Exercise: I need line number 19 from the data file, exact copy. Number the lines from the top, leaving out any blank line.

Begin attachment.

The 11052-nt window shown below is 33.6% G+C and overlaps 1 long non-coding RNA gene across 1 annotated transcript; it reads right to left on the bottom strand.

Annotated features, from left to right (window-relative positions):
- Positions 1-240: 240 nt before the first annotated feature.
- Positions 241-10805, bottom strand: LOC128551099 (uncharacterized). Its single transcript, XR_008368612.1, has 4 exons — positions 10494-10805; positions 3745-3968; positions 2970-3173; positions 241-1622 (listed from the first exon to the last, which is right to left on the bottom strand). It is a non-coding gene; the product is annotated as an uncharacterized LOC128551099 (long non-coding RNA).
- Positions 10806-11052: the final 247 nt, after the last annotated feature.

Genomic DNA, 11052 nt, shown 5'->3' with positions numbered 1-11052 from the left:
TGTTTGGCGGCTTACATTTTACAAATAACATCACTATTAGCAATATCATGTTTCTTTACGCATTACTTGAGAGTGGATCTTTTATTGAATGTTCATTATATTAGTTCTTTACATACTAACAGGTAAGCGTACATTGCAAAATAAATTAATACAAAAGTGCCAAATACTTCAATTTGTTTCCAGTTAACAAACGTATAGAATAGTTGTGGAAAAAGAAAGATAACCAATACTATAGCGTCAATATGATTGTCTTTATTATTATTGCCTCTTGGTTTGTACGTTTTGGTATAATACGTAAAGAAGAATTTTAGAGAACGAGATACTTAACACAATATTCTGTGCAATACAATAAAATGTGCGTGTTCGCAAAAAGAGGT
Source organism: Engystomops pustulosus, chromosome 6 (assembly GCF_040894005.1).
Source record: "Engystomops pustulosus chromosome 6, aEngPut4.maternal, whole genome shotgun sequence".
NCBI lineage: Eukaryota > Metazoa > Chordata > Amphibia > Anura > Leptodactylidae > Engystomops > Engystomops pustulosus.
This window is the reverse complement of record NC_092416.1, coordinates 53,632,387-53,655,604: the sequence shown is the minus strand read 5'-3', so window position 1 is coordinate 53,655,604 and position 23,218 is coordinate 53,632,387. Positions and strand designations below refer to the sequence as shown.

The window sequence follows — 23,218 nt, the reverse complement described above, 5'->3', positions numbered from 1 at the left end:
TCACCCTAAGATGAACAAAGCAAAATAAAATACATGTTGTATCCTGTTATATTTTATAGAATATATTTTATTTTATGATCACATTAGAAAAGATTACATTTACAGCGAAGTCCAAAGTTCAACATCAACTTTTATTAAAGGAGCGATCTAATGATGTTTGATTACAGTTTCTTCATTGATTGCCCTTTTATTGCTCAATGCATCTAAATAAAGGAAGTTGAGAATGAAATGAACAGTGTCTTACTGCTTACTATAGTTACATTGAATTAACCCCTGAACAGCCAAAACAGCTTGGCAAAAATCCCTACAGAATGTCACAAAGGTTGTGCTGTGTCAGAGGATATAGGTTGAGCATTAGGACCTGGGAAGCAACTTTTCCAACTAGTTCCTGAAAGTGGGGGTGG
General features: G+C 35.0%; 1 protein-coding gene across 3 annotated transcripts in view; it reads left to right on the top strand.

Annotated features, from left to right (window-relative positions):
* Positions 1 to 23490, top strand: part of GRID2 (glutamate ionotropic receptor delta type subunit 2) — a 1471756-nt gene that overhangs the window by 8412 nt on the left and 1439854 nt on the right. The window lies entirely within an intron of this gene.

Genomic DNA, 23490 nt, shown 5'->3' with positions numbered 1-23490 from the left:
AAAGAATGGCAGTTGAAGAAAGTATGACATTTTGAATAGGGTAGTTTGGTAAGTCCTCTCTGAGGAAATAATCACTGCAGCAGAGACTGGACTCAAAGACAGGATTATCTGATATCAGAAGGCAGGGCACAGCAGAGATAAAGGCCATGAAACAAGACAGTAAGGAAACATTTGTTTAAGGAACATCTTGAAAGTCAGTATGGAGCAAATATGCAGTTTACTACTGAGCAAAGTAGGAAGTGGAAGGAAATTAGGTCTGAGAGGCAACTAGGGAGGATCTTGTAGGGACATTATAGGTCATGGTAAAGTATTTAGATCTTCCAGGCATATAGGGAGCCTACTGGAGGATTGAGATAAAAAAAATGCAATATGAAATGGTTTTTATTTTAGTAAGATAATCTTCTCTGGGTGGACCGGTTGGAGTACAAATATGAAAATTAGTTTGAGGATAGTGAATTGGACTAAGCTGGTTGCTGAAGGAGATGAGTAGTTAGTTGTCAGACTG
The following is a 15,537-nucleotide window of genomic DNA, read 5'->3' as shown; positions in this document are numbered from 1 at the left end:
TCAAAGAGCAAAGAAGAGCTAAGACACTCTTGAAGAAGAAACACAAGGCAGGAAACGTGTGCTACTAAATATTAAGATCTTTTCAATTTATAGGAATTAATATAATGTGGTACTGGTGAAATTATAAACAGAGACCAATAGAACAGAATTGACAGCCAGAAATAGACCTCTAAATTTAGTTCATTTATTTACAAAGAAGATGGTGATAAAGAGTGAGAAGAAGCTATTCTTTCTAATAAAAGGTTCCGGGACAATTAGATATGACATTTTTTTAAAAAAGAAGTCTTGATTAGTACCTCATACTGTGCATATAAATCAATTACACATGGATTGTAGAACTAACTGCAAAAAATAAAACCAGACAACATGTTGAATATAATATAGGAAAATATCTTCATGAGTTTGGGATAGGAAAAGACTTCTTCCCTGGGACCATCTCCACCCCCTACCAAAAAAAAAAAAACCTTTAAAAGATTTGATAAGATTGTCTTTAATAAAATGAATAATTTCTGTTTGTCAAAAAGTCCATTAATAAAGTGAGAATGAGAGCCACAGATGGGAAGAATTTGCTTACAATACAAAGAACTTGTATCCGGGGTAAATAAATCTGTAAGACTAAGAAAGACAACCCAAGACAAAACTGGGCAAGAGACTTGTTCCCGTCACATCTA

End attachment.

The following is a 15,537-nucleotide window of genomic DNA, read 5'->3' as shown; positions in this document are numbered from 1 at the left end: